Now I know that some folks aren’t going to like this post, because SP is a much vaunted and loved emotion for Americans. We have a right to SP! Don’t we? I guess it does make you feel better…or does it? Self pity is a self indulgent attitude concerning life’s hardships. While self pity is a big topic, here are a couple of things I’ve seen in my life and others about SP. Some are helpful and some will be bell ringers for you.

1. Don’t make a habit out of self-pity, it makes you unpopular. Self-pity is a choice.

2. Your drama life becomes boring to others; crying wolf too many times makes you a laughing stock behind your back.

3.  Find a way to shine, a creative outlet, a way of helping others.

4.  Start a gratitude list nightly; you may find this practice hard, but I promise it gets easier.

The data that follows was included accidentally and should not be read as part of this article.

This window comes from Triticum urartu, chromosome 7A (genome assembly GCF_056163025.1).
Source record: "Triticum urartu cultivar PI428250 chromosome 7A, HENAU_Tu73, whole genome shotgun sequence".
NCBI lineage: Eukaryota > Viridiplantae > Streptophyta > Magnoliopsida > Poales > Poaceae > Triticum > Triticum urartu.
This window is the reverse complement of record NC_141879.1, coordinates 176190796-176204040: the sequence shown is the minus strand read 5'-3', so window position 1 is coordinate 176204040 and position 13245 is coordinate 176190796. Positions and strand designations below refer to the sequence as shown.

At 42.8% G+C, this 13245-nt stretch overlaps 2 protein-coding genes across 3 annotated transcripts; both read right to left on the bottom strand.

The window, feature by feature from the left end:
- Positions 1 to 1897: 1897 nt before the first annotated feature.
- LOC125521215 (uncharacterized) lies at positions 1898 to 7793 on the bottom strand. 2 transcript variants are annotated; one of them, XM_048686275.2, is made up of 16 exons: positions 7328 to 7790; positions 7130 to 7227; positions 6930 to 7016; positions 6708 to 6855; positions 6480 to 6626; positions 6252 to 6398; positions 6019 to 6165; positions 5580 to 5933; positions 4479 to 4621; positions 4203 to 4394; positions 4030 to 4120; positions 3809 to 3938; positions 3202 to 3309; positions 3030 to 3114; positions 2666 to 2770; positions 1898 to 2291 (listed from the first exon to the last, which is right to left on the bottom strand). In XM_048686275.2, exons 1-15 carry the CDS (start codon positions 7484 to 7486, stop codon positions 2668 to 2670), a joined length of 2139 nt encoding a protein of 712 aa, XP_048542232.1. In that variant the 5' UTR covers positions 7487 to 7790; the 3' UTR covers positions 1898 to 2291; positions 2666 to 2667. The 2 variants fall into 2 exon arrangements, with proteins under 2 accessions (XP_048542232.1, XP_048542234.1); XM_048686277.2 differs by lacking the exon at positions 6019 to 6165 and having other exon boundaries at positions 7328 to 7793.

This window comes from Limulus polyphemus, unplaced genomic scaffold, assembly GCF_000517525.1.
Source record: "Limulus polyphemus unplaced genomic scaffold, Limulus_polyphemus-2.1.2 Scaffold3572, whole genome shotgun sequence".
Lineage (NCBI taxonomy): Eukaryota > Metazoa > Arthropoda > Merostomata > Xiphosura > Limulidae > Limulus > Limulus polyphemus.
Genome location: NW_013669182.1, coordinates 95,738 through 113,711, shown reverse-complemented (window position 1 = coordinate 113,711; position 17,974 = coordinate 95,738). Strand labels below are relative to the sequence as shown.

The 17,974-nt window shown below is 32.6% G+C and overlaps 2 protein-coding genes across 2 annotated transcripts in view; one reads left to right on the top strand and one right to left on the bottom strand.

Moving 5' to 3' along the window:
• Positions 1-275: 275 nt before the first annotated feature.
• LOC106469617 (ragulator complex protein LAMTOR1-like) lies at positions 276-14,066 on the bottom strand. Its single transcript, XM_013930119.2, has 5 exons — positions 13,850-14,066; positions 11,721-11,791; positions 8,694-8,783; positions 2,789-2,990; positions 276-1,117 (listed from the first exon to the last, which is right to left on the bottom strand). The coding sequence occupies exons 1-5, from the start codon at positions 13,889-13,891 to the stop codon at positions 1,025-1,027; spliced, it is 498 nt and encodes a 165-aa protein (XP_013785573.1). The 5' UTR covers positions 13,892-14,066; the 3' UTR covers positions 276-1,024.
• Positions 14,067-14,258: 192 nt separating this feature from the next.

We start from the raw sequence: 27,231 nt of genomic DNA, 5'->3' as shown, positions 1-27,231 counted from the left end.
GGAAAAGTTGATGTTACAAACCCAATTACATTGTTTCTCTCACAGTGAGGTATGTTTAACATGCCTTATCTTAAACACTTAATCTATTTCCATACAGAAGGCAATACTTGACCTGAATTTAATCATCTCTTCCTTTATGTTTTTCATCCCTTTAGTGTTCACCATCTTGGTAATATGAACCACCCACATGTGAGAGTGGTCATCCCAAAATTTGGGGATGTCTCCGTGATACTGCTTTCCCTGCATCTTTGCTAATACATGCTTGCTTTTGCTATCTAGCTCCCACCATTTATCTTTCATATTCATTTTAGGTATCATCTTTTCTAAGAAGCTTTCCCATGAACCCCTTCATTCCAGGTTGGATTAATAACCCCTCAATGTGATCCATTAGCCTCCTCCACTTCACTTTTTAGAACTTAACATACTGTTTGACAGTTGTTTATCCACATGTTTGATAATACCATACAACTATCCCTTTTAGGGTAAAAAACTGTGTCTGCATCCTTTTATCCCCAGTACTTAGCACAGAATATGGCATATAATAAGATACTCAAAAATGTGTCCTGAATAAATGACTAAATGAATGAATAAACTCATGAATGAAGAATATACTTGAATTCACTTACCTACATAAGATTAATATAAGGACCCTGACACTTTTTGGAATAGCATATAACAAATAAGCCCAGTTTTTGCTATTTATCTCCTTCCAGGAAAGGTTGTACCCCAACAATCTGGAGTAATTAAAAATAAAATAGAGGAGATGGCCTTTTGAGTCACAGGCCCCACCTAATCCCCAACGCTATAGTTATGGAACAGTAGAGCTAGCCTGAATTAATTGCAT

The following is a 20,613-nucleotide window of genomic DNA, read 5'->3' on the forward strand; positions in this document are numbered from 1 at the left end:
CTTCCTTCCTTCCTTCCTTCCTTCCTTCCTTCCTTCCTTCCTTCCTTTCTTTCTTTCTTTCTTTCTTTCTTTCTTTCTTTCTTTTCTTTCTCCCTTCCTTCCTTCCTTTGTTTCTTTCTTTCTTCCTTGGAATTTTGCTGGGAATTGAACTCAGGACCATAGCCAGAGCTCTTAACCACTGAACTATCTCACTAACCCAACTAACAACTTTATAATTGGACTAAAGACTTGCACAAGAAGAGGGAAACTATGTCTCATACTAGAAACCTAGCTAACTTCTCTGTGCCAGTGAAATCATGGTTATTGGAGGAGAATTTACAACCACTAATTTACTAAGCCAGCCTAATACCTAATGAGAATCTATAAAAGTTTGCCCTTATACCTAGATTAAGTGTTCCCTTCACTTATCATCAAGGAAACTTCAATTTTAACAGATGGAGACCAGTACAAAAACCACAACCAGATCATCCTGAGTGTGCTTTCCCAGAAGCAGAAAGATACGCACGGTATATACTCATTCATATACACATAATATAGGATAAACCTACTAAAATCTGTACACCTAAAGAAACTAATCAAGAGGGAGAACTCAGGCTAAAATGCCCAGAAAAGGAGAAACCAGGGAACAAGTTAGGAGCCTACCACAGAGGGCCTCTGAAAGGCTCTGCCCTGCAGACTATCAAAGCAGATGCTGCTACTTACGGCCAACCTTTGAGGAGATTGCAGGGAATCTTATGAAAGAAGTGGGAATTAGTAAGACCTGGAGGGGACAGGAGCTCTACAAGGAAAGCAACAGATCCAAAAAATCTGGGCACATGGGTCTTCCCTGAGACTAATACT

5. Remember that no matter how difficult, strengthen yourself with joy– the joy of the LORD is your strength.Neh. 8:10

6. Recognize your worth to God – For God so loved the world that he gave his one and only Son, that whoever believes in him shall not perish but have eternal life. John 3:16

7. Keep looking for the good of what you will learn and the strength of character you can develop out of this SP circumstance.

8. Remember you are not in total control, but you do have choices – He is the Rock, his works are perfect, and all his ways are just. A faithful God who does no wrong, upright and just is he. Deut. 32:4

Sadness to Joy….and you?

By the way Margaret is 87 and still painting! You can see her originals and prints displayed here. I would love to hear a story about how you have dealt with sadness and self pity in your life.